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16.11.2003 Feature Article

Traditional beliefs, norms, a source of social disorder in South Sissala

By GNA
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- A GNA Feature by B.D. Pobia

Tamale, Nov. 14, GNA - There is a place in Ghana where "Nature First Made People" still live. Life in this world depends on prophecy and the people there find it difficult to adjust themselves to modern trends.

In this world, prophecy is the determining factor in the life of the people. When the day breaks, each head of family will have to consult a soothsayer to tell what the day holds for individual members before they leave for work. The same is done when they return from work to their holy homes.

This practice has become the body and soul of the people in that a sting from a scorpion, snakebite or sicknesses such as malaria, HIV/AIDS and even delayed labour are believed to be punishment from the Ancestors or spirit beings of the land for wrongdoing.

These "Yesterday's People" are in the Funsi, Kojoperi and Kundungu Traditional Areas of South Sissala in the Wa District of the Upper West Region.

These areas are also known as the "Overseas" of the Upper West Region because during the rainy season the many rivers in these parts get flooded cutting off the communities from the rest of the country.

In these communities family heads are autocrats and whatever they say about a sick person is final and should be accepted by all. The living souls of the people are governed and guided by ancestors and spirit beings of the land. A sick person accepting a guilt or offence and sacrificing to the spirit beings are the only norms that guarantee their survival. Woe, therefore, betides any person who dares challenge the verdict of what has been prophesied.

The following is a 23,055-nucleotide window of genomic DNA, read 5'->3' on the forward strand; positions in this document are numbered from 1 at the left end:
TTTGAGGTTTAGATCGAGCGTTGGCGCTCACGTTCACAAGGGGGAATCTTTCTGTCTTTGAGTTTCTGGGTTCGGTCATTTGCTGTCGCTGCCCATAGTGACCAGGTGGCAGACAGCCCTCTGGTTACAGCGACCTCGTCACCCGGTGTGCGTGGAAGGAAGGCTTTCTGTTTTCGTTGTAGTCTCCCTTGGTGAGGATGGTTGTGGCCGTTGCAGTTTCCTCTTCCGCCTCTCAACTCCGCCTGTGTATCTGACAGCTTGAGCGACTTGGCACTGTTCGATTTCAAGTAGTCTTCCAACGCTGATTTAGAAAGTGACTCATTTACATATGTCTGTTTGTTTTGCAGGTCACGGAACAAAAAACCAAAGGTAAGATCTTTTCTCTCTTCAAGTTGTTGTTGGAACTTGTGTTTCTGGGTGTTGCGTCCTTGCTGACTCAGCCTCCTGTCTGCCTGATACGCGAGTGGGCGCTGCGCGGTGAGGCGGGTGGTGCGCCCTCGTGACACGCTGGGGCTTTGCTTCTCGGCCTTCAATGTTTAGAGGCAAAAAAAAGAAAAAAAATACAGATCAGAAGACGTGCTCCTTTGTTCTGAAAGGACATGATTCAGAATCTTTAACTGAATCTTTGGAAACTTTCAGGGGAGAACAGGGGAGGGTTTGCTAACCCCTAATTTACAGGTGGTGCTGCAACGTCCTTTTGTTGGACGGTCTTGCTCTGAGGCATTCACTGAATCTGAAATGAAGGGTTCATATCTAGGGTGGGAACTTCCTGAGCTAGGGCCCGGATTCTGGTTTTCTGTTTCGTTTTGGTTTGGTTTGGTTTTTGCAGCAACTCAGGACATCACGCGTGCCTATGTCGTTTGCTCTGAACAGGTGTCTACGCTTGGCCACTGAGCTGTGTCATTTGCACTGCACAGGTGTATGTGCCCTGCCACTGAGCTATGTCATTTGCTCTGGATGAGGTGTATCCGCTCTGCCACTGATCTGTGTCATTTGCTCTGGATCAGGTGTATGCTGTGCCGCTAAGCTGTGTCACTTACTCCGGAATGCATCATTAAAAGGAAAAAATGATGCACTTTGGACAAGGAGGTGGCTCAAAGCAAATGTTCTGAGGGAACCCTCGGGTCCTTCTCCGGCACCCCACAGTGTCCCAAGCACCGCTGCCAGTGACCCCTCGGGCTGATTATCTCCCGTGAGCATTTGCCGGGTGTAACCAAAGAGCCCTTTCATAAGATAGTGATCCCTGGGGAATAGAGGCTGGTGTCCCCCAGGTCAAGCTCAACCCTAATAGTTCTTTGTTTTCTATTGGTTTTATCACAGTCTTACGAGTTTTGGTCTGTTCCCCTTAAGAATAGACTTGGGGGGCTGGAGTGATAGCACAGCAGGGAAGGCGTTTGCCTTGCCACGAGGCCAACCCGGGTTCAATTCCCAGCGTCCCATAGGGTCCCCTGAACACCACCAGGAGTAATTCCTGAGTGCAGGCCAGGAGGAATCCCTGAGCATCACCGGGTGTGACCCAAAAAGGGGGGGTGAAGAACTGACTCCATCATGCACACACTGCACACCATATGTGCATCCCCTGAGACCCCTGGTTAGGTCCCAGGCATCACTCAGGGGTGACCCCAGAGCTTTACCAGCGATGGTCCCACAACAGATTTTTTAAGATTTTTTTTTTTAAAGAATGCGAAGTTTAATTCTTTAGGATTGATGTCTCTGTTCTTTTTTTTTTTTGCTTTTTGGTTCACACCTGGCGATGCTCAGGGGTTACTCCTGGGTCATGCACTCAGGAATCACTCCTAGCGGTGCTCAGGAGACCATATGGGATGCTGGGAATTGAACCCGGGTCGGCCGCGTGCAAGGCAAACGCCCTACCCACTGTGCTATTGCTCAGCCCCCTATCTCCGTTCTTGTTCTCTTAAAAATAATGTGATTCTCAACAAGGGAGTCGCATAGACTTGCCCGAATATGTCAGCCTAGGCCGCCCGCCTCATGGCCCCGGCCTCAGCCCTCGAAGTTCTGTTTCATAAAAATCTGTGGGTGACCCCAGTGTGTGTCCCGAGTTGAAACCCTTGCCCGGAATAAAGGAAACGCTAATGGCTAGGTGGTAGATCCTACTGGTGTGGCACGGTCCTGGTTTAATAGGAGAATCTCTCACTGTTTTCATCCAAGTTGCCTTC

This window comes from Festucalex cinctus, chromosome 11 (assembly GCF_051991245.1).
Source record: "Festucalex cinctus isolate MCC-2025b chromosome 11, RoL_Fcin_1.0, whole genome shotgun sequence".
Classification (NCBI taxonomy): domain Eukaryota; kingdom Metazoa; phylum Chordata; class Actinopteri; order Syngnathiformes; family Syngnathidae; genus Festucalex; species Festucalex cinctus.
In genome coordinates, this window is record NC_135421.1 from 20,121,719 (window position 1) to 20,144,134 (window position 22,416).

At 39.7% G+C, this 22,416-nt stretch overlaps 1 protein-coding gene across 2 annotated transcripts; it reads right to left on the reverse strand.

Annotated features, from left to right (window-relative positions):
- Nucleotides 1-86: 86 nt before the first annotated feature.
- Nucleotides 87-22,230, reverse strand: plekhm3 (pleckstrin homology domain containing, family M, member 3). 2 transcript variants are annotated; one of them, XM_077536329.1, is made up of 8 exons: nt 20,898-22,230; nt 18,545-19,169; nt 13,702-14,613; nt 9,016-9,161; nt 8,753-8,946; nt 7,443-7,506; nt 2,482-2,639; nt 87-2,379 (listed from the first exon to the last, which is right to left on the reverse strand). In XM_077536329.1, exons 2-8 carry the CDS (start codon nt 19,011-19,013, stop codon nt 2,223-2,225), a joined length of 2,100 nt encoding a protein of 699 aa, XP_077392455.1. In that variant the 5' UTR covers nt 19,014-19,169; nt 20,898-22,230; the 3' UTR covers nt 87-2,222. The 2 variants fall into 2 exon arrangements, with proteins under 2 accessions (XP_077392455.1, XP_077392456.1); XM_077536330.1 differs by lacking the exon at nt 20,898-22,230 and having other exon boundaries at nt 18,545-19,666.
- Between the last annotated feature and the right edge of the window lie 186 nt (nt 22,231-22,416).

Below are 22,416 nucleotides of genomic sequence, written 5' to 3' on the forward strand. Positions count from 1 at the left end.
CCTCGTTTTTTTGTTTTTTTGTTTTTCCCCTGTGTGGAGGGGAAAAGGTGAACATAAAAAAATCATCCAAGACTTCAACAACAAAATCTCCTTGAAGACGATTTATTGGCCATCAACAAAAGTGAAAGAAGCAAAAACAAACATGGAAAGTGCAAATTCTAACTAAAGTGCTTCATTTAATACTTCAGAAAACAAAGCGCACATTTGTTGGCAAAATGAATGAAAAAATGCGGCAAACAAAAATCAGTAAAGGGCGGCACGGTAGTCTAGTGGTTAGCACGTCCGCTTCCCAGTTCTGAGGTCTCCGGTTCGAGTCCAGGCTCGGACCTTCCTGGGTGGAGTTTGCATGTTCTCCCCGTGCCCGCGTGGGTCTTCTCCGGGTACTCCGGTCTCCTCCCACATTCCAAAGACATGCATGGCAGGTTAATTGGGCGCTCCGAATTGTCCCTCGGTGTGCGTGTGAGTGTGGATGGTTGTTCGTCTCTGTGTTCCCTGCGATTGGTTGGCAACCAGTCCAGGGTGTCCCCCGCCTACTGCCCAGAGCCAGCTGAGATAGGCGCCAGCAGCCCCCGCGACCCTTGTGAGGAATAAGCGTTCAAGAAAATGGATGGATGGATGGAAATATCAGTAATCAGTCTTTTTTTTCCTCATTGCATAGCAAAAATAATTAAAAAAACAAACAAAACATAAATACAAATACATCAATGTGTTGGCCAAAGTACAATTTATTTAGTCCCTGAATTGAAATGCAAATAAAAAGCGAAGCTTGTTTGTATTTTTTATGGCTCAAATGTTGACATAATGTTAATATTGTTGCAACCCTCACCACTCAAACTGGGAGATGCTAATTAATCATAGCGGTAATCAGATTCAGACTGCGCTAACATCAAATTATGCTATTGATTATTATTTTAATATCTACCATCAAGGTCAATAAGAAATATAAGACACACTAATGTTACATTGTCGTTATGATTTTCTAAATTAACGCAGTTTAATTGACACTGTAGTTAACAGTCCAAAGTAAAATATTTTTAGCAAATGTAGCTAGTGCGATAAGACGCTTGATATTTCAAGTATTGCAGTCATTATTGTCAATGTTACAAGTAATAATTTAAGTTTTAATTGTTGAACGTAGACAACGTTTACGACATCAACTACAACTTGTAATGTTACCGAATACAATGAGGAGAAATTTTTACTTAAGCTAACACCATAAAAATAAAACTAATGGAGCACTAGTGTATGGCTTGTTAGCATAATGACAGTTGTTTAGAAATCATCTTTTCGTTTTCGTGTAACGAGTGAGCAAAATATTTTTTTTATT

People in these communities still believe that the mosquito does not cause malaria. They do not know that poor sanitary conditions in their homes and surroundings are breeding grounds for mosquitoes, snakes and scorpions.

The problem with the people is that they do not accept change. Their refusal to practise personal hygiene introduced to them by personnel of the Ministry of Health is worrisome.

Many pregnant women have died during childbirth as a result of locally prepared concoctions given to them when they are in labour. Most husbands have refused to rush their wives to hospital if the soothsayer says she has had an affair with another man.

It is even so disheartening that traditional birth attendants use some locally prepared concoctions for abortion and this has caused the death of many women in the communities. The most effective herbal preparation that these women use for abortion is the one made from the "Jatropha Curcus" tree.

A small branch of the plant, containing some whitish liquid, is carefully inserted deep into the woman's genitals and when the liquid comes into contact with the womb it results in the termination of the pregnancy. Medical Doctors in the Wa Regional Hospital have often found it difficult to understand why young girls from the area die of abortion but the secret is that these are caused by traditional birth attendants.